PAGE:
Ymeene was born into a family of Goshawks, fierce hunters who didn't appreciate their sister's habit of becoming a human at unpredictable times, her sudden changes in size toppling them out of their nest, and her odd, babbling speech spoiling their hunts. Her father gave her the name Ymeene which in the shrill language of the goshawks means "strange one," and she felt the lonely burden of that strangeness from the time she was old enough to hold up her head.
She is only mentioned in the Tales of the Peculiar. When a turf war erupted between the Goshawks and a band of harriers, she fought bravely, determined to prove she was every bit the goshawk her brothers were. They were outnumbered by the much larger, stronger birds, but even when his children began to die in the skirmishes, Ymeene’s father would not admit defeat. In the end they repelled the harriers, but Ymeene was wounded and all her siblings but one were killed. Wondering what it had all been for, she asked her father why they had not simply run away and found another nest to live in. Her father stated they had to defend the honor of the family and a creature like her wouldn't understand.
She did not join him, having lost her taste for the hunt, and for blood and fighting, too, which for a goshawk was even stranger than turning into a human now and then. She thought she was never meant to be a goshawk and was born into the wrong body. Ymeene wandered for a long time and lingered around human settlements, studying them from the safety of treetops. Because she had stopped hunting, it was hunger that gave her the nerve to finally walk into a village and sneak bites of their food—roasted corn put out for chickens, pies left to cool on windowsills, unwatched pots of soup—and she found she had a taste for it. She learned some human language so that she could talk to them, and discovered that she enjoyed their company even more than their food. She liked the way they laughed, sang and showed one another love. So she chose a village at random and went to live there.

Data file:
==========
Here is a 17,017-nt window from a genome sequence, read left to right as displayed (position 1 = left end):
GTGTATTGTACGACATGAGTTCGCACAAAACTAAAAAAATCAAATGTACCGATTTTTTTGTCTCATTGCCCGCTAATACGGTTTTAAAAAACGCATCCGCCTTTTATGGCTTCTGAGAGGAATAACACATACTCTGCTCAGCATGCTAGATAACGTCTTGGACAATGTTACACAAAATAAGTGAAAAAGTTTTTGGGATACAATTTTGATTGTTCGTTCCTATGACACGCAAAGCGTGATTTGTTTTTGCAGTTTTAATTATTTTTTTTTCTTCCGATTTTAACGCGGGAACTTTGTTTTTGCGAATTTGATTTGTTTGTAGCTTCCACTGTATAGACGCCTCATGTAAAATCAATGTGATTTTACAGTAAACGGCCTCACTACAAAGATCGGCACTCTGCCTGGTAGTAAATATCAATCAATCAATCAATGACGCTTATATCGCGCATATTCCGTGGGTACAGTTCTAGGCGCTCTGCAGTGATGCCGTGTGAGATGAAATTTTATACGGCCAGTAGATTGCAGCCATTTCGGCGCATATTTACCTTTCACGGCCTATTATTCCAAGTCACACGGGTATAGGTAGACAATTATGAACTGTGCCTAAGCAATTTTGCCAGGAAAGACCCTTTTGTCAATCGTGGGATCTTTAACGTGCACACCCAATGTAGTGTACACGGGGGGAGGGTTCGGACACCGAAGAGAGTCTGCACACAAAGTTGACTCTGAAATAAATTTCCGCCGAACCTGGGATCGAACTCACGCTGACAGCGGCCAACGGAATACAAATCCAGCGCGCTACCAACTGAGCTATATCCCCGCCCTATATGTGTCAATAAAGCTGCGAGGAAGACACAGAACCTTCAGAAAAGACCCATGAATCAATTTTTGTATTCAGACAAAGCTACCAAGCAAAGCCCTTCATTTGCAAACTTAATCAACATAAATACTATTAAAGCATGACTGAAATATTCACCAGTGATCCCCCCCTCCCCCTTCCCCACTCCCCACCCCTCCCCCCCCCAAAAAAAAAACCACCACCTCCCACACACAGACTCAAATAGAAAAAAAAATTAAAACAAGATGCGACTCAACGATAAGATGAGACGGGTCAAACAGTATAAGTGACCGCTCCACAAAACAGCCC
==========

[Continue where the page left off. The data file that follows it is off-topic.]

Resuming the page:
A kindly old man let her stay in his barn, and his wife taught Ymeene to sew so she would have a trade. She hadn’t yet grown accustomed to sleeping in human form, so every night she changed into a goshawk, flew up into the trees, and fell asleep with her head tucked under her wing. A few days after she’d arrived, the village baker saw her turn into a bird. The shocked villagers accused her of witchcraft and chased her away with torches. She went wandering again and found another village to settle in to. This time she was careful not to let anyone see her change into a bird, but the villagers seemed to distrust her regardless. To most people Ymeene had a strange way about her, she had been raised by hawks, after all, and it wasn’t long before she was chased from this new village, too. She grew sad and wondered if there was any place in the world she truly belonged.